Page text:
How to Install Wilcox Rotating Rings
By Daniel Maloney
you have ever found your eyepiece in an awkward position
when using your equatorial-mounted Newtonian, then you've
discovered how difficult it is to rotate the OTA without
throwing off the balance of the scope.
Wilcox Rotating Rings are just what the doctor ordered.
After installing these, you will be able to easily rotate
your tube assembly so that your eyepiece is again in
a comfortable position.
Who is Wilcox you say? Erik Wilcox is the inventor
of the rotating rings I will discuss in this article.
You can find often find him helping others, giving reviews,
and sharing great ideas (like these rings) on cloudynights.com.
His member level of 'Telescope Surgeon' fits him to
a tee. His invention - albeit simple and cheap - has
made many amateur astronomer's nights a lot more pleasurable.
So I would like to thank him for sharing his idea with
all of us through writing this article outlining his
design step by step. I hope that one day, a Telescope
manufacturer may see this article and hopefully start
offering these as standard equipment on all EQ-mounted
Newtonians. Using these rings for just one night will
definitely make you wonder why some manufacturer has
not picked up on this yet. So without further ado, let's
get going on the path to making your own set of Wilcox
Note: In this article,
the rings you are building are referred to as "Wilcox
rings", while the mounting rings that normally
hold your OTA are referred to as "scope rings".
- 20 Foot Roll of Garden Edging
4 - Hose Clamps (sizes depend on the size of theNewtonian
you are putting the rings on)
- High grade scissors or knife
- Branch trimmers or equivalent tool to cut hard
- Flat Head Screwdriver (to tighten the hose clamps
That's all you need! Simple enough right? What we do
with the materials is simple as well!
First, measure the diameter of your OTA and then cut
off that amount from your roll of garden edging using
branch trimmers or equivalent tool.
You will only need to use the hard plastic tube part
of the garden edging, so using scissors, cut away the
plastic hanging from the tube. You may need to take
two runs, it is quite difficult to get close to the
plastic tube with scissors. You should then have a ring
as shown on the right.
Make two of these rings.
Join Clamps and Run Through Plastic Tubes
Once you have your plastic tubes cut, join
your hose clamps together, as shown below.
Next, run the clamp through one
of the plastic tubes you cut out (below).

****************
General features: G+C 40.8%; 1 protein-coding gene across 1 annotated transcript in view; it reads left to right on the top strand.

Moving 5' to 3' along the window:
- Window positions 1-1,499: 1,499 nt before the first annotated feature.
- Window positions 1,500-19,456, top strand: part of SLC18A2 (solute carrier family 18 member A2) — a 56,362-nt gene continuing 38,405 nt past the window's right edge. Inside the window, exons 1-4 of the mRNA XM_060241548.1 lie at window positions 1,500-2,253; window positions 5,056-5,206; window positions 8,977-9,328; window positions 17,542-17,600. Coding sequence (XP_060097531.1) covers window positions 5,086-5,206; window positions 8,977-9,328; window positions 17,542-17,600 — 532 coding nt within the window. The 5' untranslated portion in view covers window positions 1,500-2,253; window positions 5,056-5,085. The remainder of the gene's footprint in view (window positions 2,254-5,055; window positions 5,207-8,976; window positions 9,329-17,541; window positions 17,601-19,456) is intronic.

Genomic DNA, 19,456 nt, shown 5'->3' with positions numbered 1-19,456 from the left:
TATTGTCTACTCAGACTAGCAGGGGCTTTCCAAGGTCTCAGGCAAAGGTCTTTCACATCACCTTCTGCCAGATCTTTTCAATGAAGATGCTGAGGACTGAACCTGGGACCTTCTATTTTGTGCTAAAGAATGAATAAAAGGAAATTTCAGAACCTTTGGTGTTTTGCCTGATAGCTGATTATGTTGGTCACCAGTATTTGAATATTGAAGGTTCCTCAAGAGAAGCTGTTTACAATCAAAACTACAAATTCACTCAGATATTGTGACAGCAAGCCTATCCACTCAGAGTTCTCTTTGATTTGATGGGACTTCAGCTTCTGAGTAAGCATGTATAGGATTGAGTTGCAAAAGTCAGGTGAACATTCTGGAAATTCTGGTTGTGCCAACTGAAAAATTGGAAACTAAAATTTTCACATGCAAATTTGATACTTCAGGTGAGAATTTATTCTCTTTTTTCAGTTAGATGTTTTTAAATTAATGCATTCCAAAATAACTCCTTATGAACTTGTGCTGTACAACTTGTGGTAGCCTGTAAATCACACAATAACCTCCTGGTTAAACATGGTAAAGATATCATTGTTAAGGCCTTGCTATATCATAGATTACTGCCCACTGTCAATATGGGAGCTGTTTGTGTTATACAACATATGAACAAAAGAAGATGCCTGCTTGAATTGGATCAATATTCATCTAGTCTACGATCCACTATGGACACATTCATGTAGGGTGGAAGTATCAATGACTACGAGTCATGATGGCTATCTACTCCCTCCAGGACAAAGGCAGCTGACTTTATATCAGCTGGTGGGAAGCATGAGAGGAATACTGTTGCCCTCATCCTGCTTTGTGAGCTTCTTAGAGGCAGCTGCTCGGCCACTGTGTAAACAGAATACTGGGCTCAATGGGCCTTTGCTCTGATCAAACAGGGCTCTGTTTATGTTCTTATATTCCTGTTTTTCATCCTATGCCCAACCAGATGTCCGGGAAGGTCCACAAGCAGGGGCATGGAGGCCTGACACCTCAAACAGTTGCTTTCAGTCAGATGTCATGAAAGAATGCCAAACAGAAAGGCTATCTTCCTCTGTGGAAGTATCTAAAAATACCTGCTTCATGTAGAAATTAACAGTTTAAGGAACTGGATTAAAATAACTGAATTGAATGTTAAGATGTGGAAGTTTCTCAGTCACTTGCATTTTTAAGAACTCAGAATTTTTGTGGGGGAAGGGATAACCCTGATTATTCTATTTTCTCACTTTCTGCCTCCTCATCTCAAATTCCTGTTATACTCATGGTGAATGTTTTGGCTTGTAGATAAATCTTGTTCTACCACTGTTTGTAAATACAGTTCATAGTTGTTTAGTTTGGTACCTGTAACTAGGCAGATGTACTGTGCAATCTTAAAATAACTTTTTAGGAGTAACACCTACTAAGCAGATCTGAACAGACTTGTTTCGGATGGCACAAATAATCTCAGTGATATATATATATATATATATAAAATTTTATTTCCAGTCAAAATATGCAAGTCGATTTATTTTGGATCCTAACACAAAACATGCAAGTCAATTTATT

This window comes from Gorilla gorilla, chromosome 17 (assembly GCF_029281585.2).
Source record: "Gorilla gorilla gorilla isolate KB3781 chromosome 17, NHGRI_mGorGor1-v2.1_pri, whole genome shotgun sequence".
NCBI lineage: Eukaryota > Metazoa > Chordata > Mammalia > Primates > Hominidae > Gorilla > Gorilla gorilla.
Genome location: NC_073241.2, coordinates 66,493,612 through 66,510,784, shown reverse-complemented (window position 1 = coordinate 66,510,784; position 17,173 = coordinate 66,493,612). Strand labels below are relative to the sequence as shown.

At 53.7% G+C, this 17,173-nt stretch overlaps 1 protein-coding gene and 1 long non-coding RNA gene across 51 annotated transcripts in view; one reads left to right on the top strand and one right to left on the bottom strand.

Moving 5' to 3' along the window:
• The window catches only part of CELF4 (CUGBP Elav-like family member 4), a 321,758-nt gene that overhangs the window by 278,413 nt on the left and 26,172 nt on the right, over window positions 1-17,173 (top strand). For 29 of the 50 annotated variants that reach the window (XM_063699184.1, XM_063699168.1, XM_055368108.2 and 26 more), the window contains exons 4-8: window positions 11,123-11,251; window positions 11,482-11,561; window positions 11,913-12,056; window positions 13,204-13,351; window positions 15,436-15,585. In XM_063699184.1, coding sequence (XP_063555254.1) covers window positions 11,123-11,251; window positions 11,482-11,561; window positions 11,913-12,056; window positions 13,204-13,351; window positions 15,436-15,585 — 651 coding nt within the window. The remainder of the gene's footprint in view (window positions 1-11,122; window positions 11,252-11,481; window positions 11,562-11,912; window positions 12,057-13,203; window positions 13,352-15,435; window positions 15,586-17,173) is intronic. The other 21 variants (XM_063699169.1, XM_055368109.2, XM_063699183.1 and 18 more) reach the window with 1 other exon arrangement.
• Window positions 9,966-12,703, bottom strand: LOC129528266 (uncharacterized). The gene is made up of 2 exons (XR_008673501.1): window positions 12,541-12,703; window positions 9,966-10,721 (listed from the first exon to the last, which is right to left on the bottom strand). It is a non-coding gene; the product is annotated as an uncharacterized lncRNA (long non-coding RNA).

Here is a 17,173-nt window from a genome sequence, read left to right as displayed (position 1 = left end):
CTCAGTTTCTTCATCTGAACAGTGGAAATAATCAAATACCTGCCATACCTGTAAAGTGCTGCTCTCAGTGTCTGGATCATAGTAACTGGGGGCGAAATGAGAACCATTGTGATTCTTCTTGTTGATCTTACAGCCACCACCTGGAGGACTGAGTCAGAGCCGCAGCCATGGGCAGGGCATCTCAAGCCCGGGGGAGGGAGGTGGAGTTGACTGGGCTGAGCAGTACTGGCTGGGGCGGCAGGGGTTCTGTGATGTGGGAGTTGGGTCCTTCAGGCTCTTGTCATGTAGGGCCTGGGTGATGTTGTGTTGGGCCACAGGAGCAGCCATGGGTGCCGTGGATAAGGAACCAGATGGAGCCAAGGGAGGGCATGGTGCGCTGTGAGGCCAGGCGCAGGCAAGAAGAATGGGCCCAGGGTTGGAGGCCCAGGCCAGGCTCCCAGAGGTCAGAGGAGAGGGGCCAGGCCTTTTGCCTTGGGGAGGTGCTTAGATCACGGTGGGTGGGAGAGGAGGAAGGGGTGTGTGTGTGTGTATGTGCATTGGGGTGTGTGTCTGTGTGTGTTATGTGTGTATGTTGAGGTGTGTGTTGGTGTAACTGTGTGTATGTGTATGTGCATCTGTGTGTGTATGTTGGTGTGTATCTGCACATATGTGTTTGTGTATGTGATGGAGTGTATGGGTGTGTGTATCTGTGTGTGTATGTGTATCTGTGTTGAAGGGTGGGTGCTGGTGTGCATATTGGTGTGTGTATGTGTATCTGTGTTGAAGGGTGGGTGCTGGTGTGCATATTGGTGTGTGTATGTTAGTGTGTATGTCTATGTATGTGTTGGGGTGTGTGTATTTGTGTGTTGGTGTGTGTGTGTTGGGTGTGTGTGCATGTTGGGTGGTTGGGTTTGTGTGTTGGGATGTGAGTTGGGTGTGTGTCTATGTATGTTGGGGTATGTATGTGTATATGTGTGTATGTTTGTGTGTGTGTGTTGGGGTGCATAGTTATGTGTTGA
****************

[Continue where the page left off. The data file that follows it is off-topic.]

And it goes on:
Notice, left, how much of the hose clamp comes out
of both sides of the plastic ring. This is all you need
to join the clamp together.
Next comes the fun part; mounting the Wilcox rings
onto your OTA!
Mount Rings on the OTA
get the Wilcox rings onto my Meade SN-10 OTA, I joined
the ring clamps before putting it on the OTA.
When doing this, I just got the clamp started and made
sure it was loose enough to slide onto my OTA. I then
removed my scope rings from the OTA and slid on the
Wilcox rings as shown below. You do not have
to do this, as it is almost as easy to do the whole
operation with the scope rings in place. I found it
a tad easier (due to my chubby fingers) to get the ring
started without the OTA in the way.
Oh, and one thing to make sure of, whichever way you
are putting the rings on, the side of the plastic
garden edging tube that did not have the plastic attached
to it, is the edge that go up against the scope rings.
This allows for a much more even surface to rotate against.
Next, push the Wilcox ring that will be next to the
top scope ring into place, and re-attach your scope
rings. Both Wilcox rings should be on the outside of
the scope rings they will rotate against (look at final
photo below for a reference).
Now mount your OTA with all your rings onto your equatorial
mount and balance your scope as for an observing session.
This will ensure that the position of the mounting rings
will be correct before the Wilcox rings are tightened.
Now you are ready to tighten down each Wilcox ring
using a flat-head screwdriver. Tighten the hose clamp
on the inside of each ring, being careful not to over
tighten, but at the same time. ensure that the rotating
ring cannot move up or down the OTA. Once you have the
ring tight enough, you should have an installation as
You are now ready to use you rings! All you have to
do is loosen the scope rings enough to allow you to
rotate the OTA and voila! you no longer have an object
in the sky that you cannot view due to an awkward viewing
position! Make sure you always re-tighten your scope
rings before transporting the OTA if you use a handle
(as in the picture on the right).
Finally, I suggest that you buy a spare dovetail bar
to mount on top of your scope rings to add stability
when using the Wilcox rings.
Best Always and Clear Skies,
programmer by day, caped-crusading amateur astronomer
by night, Ohio-native Daniel Maloney lives in Round
Rock, Texas and is a member of the Austin
Dam Astronomers of Austin, TX. Daniel is the developer,
technical advisor and frequent contributor to Telescope
Junkies, the Andy's ShotGlass Amateur astronomer's